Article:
the service port is optional.
The service port of the Cisco Wireless Controller 7510 and 8510 models
is a one Gigabit Ethernet port. To verify the speed of service port, you must
connect the service port to a Gigabit Ethernet port on the switch.
The service port is not
auto-sensing. You must use the correct straight-through or crossover Ethernet
cable to communicate with the service port.
Do not configure wired
clients in the same VLAN or subnet of the service port of the controller on the
network. If you configure wired clients on the same subnet or VLAN as the
service port, it is not possible to access the management interface of the
Information About Interfaces
An interface is a logical
entity on the controller. An interface has multiple parameters associated with
it, including an IP address, default gateway (for the IP subnet), primary
physical port, secondary physical port, VLAN identifier, and DHCP server.
These five types of
interfaces are available on the controller. Four of these are static and are
configured at setup time:
Management interface (static
and configured at setup time; mandatory)
AP-manager interface (static
and configured at setup time; mandatory)
You are not required to
configure an AP-manager interface on Cisco 5500 Series Controllers.
Virtual interface (static and
configured at setup time; mandatory)
(static and configured at setup time; optional)
define the management, AP-manager, virtual, and service-port interface
parameters using the Startup Wizard. However, you can display and configure
interface parameters through either the GUI or CLI after the controller is
When LAG is disabled, each
interface is mapped to at least one primary port, and some interfaces
(management and dynamic) can be mapped to an optional secondary (or backup)
port. If the primary port for an interface fails, the interface automatically
moves to the backup port. In addition, multiple interfaces can be mapped to a
single controller port.
In Cisco Wireless LAN Controller 5508 Series, the controller marks
packets greater than 1500 bytes as long. However, the packets are not dropped.
The workaround to this is to configure the MTU on a switch to less than 1500
Interfaces that are
quarantined are not displayed on the Controller > Interfaces page. For
example, if there are 6 interfaces and one of them is quarantined, the
quarantined interface is not displayed and the details of the other 5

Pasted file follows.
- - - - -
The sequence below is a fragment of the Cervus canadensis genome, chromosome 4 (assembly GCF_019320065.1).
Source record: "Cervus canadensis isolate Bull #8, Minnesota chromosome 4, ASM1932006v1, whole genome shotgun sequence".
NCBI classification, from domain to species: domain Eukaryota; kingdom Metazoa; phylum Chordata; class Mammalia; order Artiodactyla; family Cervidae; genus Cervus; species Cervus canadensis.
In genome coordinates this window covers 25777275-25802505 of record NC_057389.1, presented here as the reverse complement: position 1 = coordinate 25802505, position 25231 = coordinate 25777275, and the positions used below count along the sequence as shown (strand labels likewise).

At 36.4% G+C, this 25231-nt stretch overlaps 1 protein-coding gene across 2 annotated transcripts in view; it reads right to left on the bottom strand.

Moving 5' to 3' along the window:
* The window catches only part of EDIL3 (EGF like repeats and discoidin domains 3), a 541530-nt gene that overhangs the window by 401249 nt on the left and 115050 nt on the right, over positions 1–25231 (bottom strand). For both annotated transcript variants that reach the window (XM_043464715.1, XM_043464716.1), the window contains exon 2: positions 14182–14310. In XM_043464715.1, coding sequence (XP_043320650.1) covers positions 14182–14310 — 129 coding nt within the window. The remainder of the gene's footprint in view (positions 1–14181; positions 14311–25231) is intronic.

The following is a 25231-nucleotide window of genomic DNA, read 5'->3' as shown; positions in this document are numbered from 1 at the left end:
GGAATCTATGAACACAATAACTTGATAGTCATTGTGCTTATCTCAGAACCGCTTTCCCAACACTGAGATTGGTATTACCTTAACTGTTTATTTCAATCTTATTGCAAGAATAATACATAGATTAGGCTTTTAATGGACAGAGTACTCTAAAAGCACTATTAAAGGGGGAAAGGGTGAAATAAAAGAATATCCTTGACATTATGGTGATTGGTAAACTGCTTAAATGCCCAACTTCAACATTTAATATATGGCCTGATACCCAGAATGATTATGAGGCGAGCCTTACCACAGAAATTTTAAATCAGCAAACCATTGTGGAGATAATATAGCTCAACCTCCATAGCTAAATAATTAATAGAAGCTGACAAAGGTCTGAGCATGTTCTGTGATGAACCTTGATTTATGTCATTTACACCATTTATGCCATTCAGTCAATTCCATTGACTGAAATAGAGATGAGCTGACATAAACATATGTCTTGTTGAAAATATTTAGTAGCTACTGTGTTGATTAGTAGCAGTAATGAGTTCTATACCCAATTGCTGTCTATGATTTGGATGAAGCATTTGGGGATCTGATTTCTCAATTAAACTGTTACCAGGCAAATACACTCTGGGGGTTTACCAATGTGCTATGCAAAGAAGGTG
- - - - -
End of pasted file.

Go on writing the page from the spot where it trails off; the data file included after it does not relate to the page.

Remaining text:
interfaces are displayed on the GUI. You can get the total number of interfaces
that is inclusive of quarantined interfaces through the count displayed on the
top-right corner of the GUI.
Restrictions for Configuring Interfaces
Information About Dynamic AP Management
A dynamic interface is created as a WLAN interface by default. However, any dynamic interface can be configured as an AP-manager interface, with one AP-manager interface allowed per physical port. A dynamic interface with the Dynamic AP Management option enabled is used as the tunnel source for packets from the controller to the access point and as the destination for CAPWAP packets from the access point to the controller. The dynamic interfaces for AP management must have a unique IP address and are usually configured on the same subnet as the management interface.
If link aggregation (LAG) is enabled, there can be only one AP-manager interface.
We recommend having a separate dynamic AP-manager interface per controller port.
Information About WLANs
A WLAN associates a service set identifier (SSID) to an interface or an interface group. It is configured with security, quality of service (QoS), radio policies, and other wireless network parameters. Up to 512 WLANs can be configured per controller.
Figure 2. Relationship between Ports, Interfaces, and WLANs
Each controller port connection is an 802.1Q trunk and should be configured as such on the neighbor switch. On Cisco switches, the native VLAN of an 802.1Q trunk is an untagged VLAN. If you configure an interface to use the native VLAN on a neighboring Cisco switch, make sure you configure the interface on the controller to be untagged.
A zero value for the VLAN identifier (on the Controller > Interfaces page) means that the interface is untagged.
The default (untagged) native VLAN on Cisco switches is VLAN 1. When controller interfaces are configured as tagged (meaning that the VLAN identifier is set to a nonzero value), the VLAN must be allowed on the 802.1Q trunk configuration on the neighbor switch and not be the native untagged VLAN.
We recommend that tagged VLANs be used on the controller. You should also allow only relevant VLANs on the neighbor switch’s 802.1Q trunk connections to controller ports. All other VLANs should be disallowed or pruned in the switch port trunk configuration. This practice is extremely important for optimal performance of the controller.
We recommend that you assign one set of VLANs for WLANs and a different set of VLANs for management interfaces to ensure that controllers properly route VLAN traffic.